In social business circles, big met big today.
One of the fastest growing California software companies specializing in innovation management platforms (Spigit) merged with a project-based collaboration software organization that serves 83% of the Fortune 100 (that'd be Mindjet).
Customer Base in Millions
Yes, social business giants Mindjet and Spigit have joined forces, creating a project-sharing, collaboration force that has company clients well into the thousands and end users now at more than 4 million, the organizations announced today.
The combination of Mindjet and Spigit will create the first enterprise platform that drives business results through repeatable business innovation -- effectively managing, they said, innovation from idea creation to opportunity selection to project completion.
Mindjet, of San Francisco, has more than 2 million global users that engage in the brand to brainstorm and plan on virtual whiteboards, create and co-edit plans, share files and deploy real-time task and project management.
Spigit, meanwhile, has nearly 2 million users worldwide and serves more than 3,000 companies, including brands across retail, healthcare, financial, technology, government, insurance, utilities and pharmaceutical industries. Spigit helps clients make innovation a mission critical, repeatable, predictable and quantifiable business process.
What The Merger Means
The merger first and foremost adds some muscles to two organizations that already have done plenty of flexing in the industry. With Mindjet’s firm control of eight out of 10 Fortune 100 companies and Spigit’s global reach -- with offices in London -- it gives each company immediate geographic expansion.
“Today’s companies want more than collaboration for the sake of communication alone,” Mindjet CEO Scott Raskin said in his blog post today. “They want and need technologies that help them get work done and drive real results. Mindjet and Spigit have the DNA to do exactly that. By joining forces, we’re giving our customers a brand new way to effectively manage innovation from idea creation to opportunity selection, and finally, to project completion.”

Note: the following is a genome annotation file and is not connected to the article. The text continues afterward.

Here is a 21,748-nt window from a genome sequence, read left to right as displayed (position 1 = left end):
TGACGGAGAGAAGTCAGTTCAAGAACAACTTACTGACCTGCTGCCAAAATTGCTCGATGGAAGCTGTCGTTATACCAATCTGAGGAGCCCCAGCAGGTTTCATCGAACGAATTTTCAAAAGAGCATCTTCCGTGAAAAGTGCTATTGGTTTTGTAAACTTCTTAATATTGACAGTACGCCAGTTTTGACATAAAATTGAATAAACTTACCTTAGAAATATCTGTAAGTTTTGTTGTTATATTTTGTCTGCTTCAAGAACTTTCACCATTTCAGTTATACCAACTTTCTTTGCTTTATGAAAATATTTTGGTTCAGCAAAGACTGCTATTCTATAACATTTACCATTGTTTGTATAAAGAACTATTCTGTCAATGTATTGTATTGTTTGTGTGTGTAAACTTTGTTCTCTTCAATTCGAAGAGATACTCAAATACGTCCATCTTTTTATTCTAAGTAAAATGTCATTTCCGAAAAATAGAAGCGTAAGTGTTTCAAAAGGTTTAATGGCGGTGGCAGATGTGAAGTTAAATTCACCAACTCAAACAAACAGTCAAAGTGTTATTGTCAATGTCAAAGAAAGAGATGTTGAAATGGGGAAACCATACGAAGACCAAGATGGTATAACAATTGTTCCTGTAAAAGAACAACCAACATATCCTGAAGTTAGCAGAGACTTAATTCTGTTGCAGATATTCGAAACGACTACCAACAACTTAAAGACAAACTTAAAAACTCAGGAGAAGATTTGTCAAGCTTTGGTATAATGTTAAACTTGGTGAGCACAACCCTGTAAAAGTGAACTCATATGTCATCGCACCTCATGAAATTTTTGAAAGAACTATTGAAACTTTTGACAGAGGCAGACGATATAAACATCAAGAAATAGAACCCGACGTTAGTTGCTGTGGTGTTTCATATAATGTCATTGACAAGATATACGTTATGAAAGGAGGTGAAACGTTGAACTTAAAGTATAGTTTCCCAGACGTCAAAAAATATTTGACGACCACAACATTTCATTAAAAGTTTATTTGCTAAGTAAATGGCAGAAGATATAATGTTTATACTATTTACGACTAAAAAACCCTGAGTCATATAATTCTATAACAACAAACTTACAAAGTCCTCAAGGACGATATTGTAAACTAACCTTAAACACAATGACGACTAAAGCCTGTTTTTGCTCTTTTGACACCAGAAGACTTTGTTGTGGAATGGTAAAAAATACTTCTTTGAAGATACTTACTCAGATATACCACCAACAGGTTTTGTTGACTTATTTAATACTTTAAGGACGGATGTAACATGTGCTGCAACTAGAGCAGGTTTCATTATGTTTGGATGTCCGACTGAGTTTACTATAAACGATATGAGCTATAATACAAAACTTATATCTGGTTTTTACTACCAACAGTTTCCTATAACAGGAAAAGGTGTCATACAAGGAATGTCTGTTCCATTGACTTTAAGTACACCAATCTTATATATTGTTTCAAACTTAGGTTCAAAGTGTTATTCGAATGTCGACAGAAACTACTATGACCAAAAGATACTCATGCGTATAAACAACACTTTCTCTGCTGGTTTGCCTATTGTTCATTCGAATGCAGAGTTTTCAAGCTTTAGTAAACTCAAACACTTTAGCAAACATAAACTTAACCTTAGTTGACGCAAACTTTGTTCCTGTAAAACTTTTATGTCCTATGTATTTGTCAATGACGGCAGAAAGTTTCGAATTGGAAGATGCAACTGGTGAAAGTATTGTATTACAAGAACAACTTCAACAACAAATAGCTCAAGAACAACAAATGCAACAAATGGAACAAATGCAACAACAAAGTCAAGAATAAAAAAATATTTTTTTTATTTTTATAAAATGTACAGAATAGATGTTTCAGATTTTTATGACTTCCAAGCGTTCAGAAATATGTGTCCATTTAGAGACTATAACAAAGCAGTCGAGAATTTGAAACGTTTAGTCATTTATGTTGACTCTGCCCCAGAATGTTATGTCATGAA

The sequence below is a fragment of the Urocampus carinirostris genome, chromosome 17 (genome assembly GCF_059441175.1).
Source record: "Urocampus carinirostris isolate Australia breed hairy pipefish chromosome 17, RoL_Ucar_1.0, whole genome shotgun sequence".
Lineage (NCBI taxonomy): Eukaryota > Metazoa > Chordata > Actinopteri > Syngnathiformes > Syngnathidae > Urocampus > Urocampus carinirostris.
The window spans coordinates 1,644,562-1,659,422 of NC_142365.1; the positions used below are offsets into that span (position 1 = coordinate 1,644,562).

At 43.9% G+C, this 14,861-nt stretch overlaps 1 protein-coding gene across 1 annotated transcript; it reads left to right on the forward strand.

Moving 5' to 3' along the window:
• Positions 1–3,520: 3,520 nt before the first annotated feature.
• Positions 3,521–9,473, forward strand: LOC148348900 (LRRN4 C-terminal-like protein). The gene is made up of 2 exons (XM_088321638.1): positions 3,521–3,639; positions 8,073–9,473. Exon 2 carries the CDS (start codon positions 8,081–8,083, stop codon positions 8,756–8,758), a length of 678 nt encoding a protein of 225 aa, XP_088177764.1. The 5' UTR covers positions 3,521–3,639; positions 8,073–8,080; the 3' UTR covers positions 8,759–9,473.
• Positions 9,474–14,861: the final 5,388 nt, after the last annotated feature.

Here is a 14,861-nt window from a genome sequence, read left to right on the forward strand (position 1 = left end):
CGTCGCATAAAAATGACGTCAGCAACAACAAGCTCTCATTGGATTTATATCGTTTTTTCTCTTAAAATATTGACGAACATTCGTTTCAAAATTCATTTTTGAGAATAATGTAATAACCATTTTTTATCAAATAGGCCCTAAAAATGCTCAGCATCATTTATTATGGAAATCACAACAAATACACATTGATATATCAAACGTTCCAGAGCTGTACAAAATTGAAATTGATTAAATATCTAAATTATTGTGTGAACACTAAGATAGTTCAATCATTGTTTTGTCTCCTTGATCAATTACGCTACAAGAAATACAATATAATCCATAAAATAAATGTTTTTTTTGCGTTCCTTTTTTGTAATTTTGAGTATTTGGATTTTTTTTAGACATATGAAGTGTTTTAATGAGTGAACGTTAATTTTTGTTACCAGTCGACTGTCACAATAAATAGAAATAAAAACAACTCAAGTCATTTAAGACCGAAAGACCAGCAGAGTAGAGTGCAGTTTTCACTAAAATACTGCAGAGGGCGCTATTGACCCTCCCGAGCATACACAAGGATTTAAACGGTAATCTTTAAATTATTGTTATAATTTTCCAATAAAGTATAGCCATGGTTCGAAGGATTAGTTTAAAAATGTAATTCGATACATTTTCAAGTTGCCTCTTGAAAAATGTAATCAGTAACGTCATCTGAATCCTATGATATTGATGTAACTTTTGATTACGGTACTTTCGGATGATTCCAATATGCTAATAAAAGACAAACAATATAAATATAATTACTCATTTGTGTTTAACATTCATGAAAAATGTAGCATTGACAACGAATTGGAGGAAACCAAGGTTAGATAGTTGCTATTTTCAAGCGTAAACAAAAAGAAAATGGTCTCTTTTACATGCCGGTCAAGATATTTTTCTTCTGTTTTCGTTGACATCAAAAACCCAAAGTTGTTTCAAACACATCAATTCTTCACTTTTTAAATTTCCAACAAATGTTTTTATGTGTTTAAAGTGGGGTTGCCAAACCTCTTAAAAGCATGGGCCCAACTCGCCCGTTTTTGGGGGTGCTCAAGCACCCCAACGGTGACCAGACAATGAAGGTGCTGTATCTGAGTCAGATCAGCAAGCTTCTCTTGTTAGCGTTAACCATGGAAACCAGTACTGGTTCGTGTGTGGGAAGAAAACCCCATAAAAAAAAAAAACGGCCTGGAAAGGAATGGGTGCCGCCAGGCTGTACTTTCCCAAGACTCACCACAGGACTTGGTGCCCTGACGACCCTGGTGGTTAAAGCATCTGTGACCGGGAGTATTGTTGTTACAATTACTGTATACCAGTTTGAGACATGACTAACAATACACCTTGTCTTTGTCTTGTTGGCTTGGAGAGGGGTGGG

Paul Pluschkell, CEO of Spigit, said the merger will redefine for the industry “innovation process from idea creation to project completion.”
“With a continued commitment to innovation and access to double the resources in R&D and technology capabilities,” he added, “we’ll be able to accelerate development for each of our products and enhance delivery of new solutions to our customers.”
Following the merger, Mindjet and Spigit will integrate and Spigit's executive team will assume leadership roles within the newly expanded Mindjet organization led by Raskin.
Vanessa Thompson, research manager of enterprise social networks and collaborative technologies for IDC, said in a statement that social business solutions “should provide the ability to capture insight, intelligently filter information and deliver it into action in the business.”
“The merger of Mindjet and Spigit, she added, “brings together the core elements that drive business value from social solutions; process, structure, business context and relevance."
Social Leaders by Gartner
The 2012 Magic Quadrant for Social Software in the Workplace had the following as industry leaders:
- Leaders: Jive Software, IBM, Microsoft, Yammer (Microsoft), Salesforce
- Challengers: Tibco Software, VMWare, Atlassian
- Niche Players: OpenText, Saba, Socialtext (Bedford Funding), Huddle, Bluekiwi (Atos), Igloo, Novell, Liferay, Moxie Software
- Visionaries: Telligent, Cisco, SuccessFactors (SAP), Acquia
Established vendors in the market like Jive, IBM and others are constantly adding new capabilities: cloud-based solutions, mobile functionality and interfaces that take on that Facebook like social networking feel.
Gartner points to three types of vendors emerging from all this growth:
- Specialist social app vendors
- Enterprise platform vendors
- Business application vendors
Because this market is booming, according to the IDC, we predicted just shy of a year ago there’d be more activity here. After today’s merger, we don't see it slowing.